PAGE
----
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Why HAM radio?

See also, "My SIMPLE Quest for a HAM Radio License".
                 Local Area HAM Radio Testing
                 Beginner HAM Radio Selection Thoughts

Hearing a lot about HAM radio?
-- "Everyone keeps telling me to get my HAM radio license.  Why?"

I received this very question from a friend the other day.  He said, "People keep asking me 'Why HAM radio?' -- What are the reasons HAM radio is a good idea for survivors?"

TONS of reasons.  Read on...

Almost guaranteed communications capability.
Unless a strong EMP fries every electronic device on the planet, and/or unless you have not protected your HAM radio unit in a faraday cage (to guard against an EMP) -- your radio WILL still work.

Cell phones, on the other hand, are either running off satellites which are highly vulnerable to solar activity, as well as many other threats implicit with space; cell phones also use towers, which are vulnerable to EMPs or physical damage as well -- not to mention with a cell phone you are part of a network which can get clogged during high call volume, such as during the 911 attacks, or other catastrophe.

Radio signals, though, are generated by your individual radio (transceiver) which is in your possession.  Your signals are then received by individual units in the possession of other operators.  As long as your radio works, it can transmit and receive with other radios.

Adaptive and low power usage.
Many radios are able to be run directly off of 12 volt batteries.  While you can plug a HAM radio transceiver into a wall socket, depending on your power supply unit with the radio, you can also run off of 12v DC.  This means if you have a small solar panel or a way to trickle charge a 12 volt car battery, you can have communications far into the future with no specialized equipment or fancy generators, etc..  Cell phones, not so much.  The "airwaves" are always open for radio transmissions, cell phones are another bird all together.

It's an information jack pot.
If a disaster does occur, HAM radio frequencies will "light up" with activity.  For decades, the HAM radio hobby has had a close relationship with the U.S. government as a back-up communications systems in case of invasion (from the then Soviets), or other disaster which cuts off normal lines of communication.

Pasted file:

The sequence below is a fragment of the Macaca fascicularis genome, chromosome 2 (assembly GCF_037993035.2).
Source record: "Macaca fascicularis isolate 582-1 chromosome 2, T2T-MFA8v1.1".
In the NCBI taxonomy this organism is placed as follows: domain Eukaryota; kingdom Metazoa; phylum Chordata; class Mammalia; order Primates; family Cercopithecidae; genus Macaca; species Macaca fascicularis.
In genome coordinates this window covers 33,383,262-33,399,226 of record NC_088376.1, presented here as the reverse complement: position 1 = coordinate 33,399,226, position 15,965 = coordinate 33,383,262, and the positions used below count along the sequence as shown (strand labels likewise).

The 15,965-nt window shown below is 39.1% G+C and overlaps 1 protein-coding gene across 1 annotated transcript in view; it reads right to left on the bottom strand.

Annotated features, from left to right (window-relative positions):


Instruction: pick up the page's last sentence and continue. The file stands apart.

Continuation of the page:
So when the cell phones and/or TV/radio stations may not be broadcasting, HAM operators will be.  HAM operators have this little thing called "Field Day".  This has become sort of a festival of sorts, but it has beginnings in seriousness and it is still a good exercise and is taken seriously, although it's also a lot of fun.  "Field Day" is when operators all over the world are to operate only off of "emergency power" and make as many contacts as they can in a 24 hour period.  There is scoring, prizes and more for this event, but the point is that HAM operators are READY for a no-power situation and hence they will be operating long after a catastrophe cripples traditional communication lines.

Handheld units are much better for person-to-person short range.
We all see the little hand held CB units with a "20 mile range!!"  Baloney.  Never get it.  Unless you're on open water, then, maybe.  You'll be lucky to get 1 mile with those little units -- and that's with a good one.

Small hand held units in the HAM bands, however, will get you at least a couple of few miles range reliably and possibly double that with a few modifications.  So they're much better than most normal CB, GMRS, or FRS hand helds, for the same or even a lower price.  Take a look at the Baofeng UV-5R model.

In conclusion...all of the above.  I hope that answers the question AND gets you interested in your HAM operator's license for reliable communications and information gathering capability at a low cost.